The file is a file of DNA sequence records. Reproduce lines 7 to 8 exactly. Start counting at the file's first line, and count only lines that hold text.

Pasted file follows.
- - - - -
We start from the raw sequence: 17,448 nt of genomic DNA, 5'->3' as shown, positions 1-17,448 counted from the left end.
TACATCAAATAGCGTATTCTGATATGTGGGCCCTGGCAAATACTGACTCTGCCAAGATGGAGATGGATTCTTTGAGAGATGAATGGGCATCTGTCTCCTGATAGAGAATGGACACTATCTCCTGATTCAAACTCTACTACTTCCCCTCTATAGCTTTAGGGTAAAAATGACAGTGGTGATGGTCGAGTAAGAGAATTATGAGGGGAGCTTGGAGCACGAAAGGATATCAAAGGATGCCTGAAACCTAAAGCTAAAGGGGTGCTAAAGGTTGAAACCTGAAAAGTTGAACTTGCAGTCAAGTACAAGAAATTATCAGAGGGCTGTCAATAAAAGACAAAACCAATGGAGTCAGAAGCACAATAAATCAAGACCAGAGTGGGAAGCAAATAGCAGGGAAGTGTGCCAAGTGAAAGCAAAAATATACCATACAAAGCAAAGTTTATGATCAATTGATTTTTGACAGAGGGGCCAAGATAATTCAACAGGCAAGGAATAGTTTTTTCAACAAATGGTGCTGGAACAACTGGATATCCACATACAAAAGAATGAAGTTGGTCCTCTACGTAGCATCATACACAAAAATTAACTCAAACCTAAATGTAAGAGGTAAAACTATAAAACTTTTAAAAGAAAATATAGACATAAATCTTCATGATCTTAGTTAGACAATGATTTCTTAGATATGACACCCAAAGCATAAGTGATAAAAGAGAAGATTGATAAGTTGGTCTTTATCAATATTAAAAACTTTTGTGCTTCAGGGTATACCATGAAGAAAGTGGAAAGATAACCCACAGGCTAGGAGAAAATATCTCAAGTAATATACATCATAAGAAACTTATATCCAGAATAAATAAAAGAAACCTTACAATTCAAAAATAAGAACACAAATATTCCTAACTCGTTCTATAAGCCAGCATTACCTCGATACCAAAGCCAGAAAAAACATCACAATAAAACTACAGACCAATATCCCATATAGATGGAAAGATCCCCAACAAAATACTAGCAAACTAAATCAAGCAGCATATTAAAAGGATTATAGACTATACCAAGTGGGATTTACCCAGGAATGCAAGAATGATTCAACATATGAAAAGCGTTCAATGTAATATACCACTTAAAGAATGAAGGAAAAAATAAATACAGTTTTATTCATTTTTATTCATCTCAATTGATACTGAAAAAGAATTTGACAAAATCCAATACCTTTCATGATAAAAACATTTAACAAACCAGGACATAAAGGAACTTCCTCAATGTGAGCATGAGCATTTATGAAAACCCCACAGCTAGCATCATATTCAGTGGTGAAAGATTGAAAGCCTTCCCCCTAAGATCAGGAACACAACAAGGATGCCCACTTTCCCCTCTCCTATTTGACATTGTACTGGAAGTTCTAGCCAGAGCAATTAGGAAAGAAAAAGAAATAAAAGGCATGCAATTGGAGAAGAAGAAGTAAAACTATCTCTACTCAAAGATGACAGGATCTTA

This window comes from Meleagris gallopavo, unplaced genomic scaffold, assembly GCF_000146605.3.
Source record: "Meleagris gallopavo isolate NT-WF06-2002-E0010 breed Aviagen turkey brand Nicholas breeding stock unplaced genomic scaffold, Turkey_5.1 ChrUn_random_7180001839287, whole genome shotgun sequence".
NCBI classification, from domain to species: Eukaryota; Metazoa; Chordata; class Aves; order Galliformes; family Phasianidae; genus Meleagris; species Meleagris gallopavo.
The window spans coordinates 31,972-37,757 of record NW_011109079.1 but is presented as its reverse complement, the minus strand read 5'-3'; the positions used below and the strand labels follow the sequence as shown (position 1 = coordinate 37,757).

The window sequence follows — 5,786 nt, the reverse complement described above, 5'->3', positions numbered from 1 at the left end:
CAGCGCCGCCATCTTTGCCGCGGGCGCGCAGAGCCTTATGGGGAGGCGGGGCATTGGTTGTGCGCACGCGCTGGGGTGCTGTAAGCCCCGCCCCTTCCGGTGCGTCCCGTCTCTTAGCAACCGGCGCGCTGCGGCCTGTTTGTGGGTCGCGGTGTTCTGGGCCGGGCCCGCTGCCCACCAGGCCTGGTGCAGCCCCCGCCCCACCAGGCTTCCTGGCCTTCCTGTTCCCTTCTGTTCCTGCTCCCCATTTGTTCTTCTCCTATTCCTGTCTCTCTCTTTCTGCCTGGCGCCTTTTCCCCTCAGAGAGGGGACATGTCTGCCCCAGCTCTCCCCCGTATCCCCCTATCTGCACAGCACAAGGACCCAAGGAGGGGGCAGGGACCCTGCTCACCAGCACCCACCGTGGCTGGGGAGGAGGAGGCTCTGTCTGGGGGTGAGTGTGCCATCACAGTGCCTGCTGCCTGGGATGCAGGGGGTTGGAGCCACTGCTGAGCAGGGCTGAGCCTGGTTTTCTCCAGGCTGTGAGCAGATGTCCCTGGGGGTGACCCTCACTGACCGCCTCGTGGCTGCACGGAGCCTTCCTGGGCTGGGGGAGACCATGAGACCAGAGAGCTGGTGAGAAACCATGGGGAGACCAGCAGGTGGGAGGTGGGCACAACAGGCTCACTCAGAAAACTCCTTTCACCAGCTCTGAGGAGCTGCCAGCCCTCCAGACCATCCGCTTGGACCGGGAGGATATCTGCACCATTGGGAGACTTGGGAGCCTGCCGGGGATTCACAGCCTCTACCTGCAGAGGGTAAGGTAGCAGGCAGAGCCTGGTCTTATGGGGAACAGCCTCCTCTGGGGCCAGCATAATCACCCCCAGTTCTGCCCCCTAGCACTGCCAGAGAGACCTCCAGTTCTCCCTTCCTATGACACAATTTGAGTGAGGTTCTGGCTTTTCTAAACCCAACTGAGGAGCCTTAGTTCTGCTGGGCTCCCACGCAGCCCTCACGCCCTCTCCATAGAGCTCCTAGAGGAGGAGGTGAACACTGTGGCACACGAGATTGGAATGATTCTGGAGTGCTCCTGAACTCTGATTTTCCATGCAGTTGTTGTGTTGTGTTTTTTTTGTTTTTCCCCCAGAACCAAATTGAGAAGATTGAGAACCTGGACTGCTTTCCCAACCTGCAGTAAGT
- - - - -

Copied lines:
The window sequence follows — 5,786 nt, the reverse complement described above, 5'->3', positions numbered from 1 at the left end:
CAGCGCCGCCATCTTTGCCGCGGGCGCGCAGAGCCTTATGGGGAGGCGGGGCATTGGTTGTGCGCACGCGCTGGGGTGCTGTAAGCCCCGCCCCTTCCGGTGCGTCCCGTCTCTTAGCAACCGGCGCGCTGCGGCCTGTTTGTGGGTCGCGGTGTTCTGGGCCGGGCCCGCTGCCCACCAGGCCTGGTGCAGCCCCCGCCCCACCAGGCTTCCTGGCCTTCCTGTTCCCTTCTGTTCCTGCTCCCCATTTGTTCTTCTCCTATTCCTGTCTCTCTCTTTCTGCCTGGCGCCTTTTCCCCTCAGAGAGGGGACATGTCTGCCCCAGCTCTCCCCCGTATCCCCCTATCTGCACAGCACAAGGACCCAAGGAGGGGGCAGGGACCCTGCTCACCAGCACCCACCGTGGCTGGGGAGGAGGAGGCTCTGTCTGGGGGTGAGTGTGCCATCACAGTGCCTGCTGCCTGGGATGCAGGGGGTTGGAGCCACTGCTGAGCAGGGCTGAGCCTGGTTTTCTCCAGGCTGTGAGCAGATGTCCCTGGGGGTGACCCTCACTGACCGCCTCGTGGCTGCACGGAGCCTTCCTGGGCTGGGGGAGACCATGAGACCAGAGAGCTGGTGAGAAACCATGGGGAGACCAGCAGGTGGGAGGTGGGCACAACAGGCTCACTCAGAAAACTCCTTTCACCAGCTCTGAGGAGCTGCCAGCCCTCCAGACCATCCGCTTGGACCGGGAGGATATCTGCACCATTGGGAGACTTGGGAGCCTGCCGGGGATTCACAGCCTCTACCTGCAGAGGGTAAGGTAGCAGGCAGAGCCTGGTCTTATGGGGAACAGCCTCCTCTGGGGCCAGCATAATCACCCCCAGTTCTGCCCCCTAGCACTGCCAGAGAGACCTCCAGTTCTCCCTTCCTATGACACAATTTGAGTGAGGTTCTGGCTTTTCTAAACCCAACTGAGGAGCCTTAGTTCTGCTGGGCTCCCACGCAGCCCTCACGCCCTCTCCATAGAGCTCCTAGAGGAGGAGGTGAACACTGTGGCACACGAGATTGGAATGATTCTGGAGTGCTCCTGAACTCTGATTTTCCATGCAGTTGTTGTGTTGTGTTTTTTTTGTTTTTCCCCCAGAACCAAATTGAGAAGATTGAGAACCTGGACTGCTTTCCCAACCTGCAGTAAGT